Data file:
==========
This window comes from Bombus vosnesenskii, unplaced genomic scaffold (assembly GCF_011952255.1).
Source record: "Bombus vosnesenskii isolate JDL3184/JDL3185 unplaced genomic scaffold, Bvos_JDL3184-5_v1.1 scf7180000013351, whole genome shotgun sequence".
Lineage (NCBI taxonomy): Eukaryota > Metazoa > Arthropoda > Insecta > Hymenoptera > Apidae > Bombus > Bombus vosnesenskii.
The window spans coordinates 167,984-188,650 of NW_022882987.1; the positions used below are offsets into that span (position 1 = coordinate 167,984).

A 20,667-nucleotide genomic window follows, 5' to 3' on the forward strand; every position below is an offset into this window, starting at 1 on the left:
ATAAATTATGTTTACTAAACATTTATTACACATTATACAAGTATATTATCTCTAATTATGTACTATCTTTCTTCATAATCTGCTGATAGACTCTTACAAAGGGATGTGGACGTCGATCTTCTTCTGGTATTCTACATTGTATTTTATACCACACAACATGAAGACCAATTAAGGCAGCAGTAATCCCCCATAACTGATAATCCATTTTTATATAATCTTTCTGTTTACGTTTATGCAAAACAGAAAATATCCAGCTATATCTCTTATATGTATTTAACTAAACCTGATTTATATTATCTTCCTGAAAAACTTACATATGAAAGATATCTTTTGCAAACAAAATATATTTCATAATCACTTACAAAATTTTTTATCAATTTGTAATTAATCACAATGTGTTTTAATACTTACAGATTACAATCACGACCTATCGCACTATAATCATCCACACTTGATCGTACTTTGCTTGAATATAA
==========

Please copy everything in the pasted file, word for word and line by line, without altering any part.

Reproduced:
This window comes from Bombus vosnesenskii, unplaced genomic scaffold (assembly GCF_011952255.1).
Source record: "Bombus vosnesenskii isolate JDL3184/JDL3185 unplaced genomic scaffold, Bvos_JDL3184-5_v1.1 scf7180000013351, whole genome shotgun sequence".
Lineage (NCBI taxonomy): Eukaryota > Metazoa > Arthropoda > Insecta > Hymenoptera > Apidae > Bombus > Bombus vosnesenskii.
The window spans coordinates 167,984-188,650 of NW_022882987.1; the positions used below are offsets into that span (position 1 = coordinate 167,984).

A 20,667-nucleotide genomic window follows, 5' to 3' on the forward strand; every position below is an offset into this window, starting at 1 on the left:
ATAAATTATGTTTACTAAACATTTATTACACATTATACAAGTATATTATCTCTAATTATGTACTATCTTTCTTCATAATCTGCTGATAGACTCTTACAAAGGGATGTGGACGTCGATCTTCTTCTGGTATTCTACATTGTATTTTATACCACACAACATGAAGACCAATTAAGGCAGCAGTAATCCCCCATAACTGATAATCCATTTTTATATAATCTTTCTGTTTACGTTTATGCAAAACAGAAAATATCCAGCTATATCTCTTATATGTATTTAACTAAACCTGATTTATATTATCTTCCTGAAAAACTTACATATGAAAGATATCTTTTGCAAACAAAATATATTTCATAATCACTTACAAAATTTTTTATCAATTTGTAATTAATCACAATGTGTTTTAATACTTACAGATTACAATCACGACCTATCGCACTATAATCATCCACACTTGATCGTACTTTGCTTGAATATAA